This is a must read.
It took another year or more to finish the second book, The Obelisk Gate, and I didn’t review it, but looking back there are several mentions in old posts of an ongoing engagement in reading the book. I would pick it up and read for several days, then put it aside as I found other books that piqued my interest. Finally, when I did the Alphabet Challenge, Title Edition, I needed a book beginning with an “O,” and started the book from the beginning again.
In January of 2021, I took out the third book, the final book, which I completed in May of 2021.
THE STONE SKY by N.K. Jemisin: A Review
The third book in this powerful sci fi trilogy was published in 2017. Here are the opening lines: “Time grows short, my love. Let’s end with the beginning of the world, shall we? Yes, we shall.” The narrator continues, “The person who witnessed these things firsthand is me, and yet not.” The story continues in this strange, eerie way to tell of strange and eerie events. Essun, the mother from The Fifth Season, an orogene, who has passed down this trait to her daughter, Nassun, has gained control of the obelisk gate. She is also beginning to turn into a stone-eater, with her arm solid stone, after completing her mission with Alabaster of the fulcrum. She has a job to do–“Just catch the moon.”She also has a personal quest–to find her daughter. She is wounded, ill, and carried by stretcher as the book opens.
Hoa, the stone-eater, Tonkee, the old woman, and Lerna, the doctor, all of whom were introduced in the previous book, are carrying her. Nassun, in the meantime has killed her father in self-defense and has been staying at the Moon Compound, a sanctuary and training school for young orogenes. She, too, must take a journey.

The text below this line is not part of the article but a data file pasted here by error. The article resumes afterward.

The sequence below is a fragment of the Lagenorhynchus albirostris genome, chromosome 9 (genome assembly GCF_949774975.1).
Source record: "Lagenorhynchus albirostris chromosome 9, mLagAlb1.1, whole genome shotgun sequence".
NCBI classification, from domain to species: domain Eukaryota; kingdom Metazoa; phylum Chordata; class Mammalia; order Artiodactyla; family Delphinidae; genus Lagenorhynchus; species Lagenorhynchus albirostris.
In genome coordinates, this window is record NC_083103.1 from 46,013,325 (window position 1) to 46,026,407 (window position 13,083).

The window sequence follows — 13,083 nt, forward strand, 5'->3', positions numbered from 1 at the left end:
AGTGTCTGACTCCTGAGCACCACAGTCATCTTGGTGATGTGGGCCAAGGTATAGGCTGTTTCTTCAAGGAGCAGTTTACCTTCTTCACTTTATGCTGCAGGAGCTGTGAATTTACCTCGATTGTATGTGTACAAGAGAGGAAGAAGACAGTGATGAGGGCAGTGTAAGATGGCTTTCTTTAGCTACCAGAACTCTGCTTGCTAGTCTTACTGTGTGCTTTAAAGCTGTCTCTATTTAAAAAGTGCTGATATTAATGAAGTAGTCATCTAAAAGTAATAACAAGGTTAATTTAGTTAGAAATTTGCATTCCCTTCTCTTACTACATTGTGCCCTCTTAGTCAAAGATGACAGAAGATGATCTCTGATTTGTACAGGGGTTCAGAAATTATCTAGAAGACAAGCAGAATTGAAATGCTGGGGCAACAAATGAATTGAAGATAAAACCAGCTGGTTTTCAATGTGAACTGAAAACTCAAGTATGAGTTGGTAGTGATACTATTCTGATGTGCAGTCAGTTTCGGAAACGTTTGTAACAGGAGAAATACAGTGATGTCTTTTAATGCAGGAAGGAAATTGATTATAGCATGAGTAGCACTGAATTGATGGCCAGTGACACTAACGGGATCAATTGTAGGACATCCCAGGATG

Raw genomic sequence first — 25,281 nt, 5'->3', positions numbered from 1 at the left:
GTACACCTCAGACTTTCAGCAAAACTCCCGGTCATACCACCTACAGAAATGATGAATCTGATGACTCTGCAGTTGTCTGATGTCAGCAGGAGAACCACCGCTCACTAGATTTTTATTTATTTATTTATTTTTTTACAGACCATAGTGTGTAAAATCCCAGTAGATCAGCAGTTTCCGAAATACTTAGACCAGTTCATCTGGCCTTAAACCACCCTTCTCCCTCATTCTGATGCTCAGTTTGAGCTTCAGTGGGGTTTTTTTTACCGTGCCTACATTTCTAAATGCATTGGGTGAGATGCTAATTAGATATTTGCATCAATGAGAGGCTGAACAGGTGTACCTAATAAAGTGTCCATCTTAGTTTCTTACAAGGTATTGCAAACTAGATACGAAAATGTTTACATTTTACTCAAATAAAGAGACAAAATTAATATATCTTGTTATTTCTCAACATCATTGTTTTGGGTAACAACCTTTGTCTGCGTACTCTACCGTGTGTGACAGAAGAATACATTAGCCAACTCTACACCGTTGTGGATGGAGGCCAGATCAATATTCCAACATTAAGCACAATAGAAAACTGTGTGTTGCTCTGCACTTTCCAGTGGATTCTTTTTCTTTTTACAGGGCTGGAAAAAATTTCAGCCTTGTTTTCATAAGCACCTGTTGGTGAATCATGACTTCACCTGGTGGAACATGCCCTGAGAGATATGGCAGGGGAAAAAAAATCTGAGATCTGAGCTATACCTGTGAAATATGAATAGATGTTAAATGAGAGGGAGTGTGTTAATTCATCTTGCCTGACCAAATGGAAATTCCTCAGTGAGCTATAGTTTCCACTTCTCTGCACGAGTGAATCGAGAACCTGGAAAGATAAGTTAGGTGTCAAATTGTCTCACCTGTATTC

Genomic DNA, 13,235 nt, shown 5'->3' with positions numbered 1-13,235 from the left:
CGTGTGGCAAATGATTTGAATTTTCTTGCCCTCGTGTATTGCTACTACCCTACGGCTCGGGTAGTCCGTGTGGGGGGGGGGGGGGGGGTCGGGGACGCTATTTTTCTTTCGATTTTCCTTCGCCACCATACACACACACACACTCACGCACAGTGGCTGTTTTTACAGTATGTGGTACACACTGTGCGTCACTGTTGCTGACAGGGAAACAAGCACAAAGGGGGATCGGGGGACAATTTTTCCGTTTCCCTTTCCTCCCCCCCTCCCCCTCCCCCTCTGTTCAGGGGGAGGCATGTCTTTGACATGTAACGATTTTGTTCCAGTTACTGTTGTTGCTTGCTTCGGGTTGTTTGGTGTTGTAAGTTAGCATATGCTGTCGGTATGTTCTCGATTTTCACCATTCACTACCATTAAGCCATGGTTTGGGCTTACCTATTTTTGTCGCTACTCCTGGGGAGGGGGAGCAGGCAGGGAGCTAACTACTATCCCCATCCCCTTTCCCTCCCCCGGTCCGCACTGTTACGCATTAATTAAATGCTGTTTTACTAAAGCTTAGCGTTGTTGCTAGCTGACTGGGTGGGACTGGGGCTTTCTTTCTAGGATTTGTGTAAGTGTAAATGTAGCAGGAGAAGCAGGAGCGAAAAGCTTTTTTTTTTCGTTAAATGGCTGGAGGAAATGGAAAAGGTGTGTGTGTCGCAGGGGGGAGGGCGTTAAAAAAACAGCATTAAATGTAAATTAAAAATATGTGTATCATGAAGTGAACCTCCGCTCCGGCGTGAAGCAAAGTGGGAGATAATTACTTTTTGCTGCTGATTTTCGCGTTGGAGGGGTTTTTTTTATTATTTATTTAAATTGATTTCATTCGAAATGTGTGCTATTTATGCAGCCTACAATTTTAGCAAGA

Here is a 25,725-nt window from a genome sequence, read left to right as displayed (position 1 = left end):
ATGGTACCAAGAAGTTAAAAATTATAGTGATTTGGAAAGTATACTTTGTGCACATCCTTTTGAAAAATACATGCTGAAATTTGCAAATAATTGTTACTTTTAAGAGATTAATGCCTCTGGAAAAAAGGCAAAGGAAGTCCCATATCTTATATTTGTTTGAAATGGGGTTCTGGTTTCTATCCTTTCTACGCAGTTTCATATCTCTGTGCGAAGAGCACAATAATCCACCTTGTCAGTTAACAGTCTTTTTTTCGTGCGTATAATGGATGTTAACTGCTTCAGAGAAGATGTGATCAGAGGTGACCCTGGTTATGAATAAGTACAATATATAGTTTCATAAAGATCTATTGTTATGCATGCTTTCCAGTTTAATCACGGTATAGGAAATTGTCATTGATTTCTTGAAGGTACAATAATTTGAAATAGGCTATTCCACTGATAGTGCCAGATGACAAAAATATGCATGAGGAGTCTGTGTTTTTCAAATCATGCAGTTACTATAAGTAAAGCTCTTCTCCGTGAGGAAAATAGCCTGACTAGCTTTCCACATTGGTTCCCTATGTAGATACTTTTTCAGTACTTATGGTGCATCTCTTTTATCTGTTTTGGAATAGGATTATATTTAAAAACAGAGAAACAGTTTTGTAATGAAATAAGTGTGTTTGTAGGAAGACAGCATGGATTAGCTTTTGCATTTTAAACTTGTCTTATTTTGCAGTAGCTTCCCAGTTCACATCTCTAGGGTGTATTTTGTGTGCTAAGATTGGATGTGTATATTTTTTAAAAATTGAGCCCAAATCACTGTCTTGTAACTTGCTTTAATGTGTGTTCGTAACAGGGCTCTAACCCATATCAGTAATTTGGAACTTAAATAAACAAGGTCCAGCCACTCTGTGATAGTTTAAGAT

The reunion of the mother and daughter, each set on opposite missions to carry out their destinies–one to save the earth, one to destroy it–provide a dramatic, exciting, breath-holding climax.
Author: Rae Longest
This year (2021) finds me with over 50 years of teaching “under my belt.” I have taught all levels from pre-K “(library lady” or “book lady”–volunteer) to juniors, seniors, and graduate students enrolled in my Advanced Writing class at the university where I have just completed 30 years. My first paying teaching job was junior high, and I spent 13 years with ages 12-13, the “difficult years.” I had some of the “funnest” experiences with this age group. When I was no longer the “young, fun teacher,” I taught in an elementary school setting before sixth graders went on to junior high, teaching language arts blocs, an assignment that was a “dream-fit” for me. After completing graduate school in my 40s, I went on to community college, then university teaching. Just as teaching is “in my blood,” so is a passion for reading, writing, libraries, and everything bookish. This blog will be open to anyone who loves books, promotes literacy and wants to “come out and play.” View all posts by Rae Longest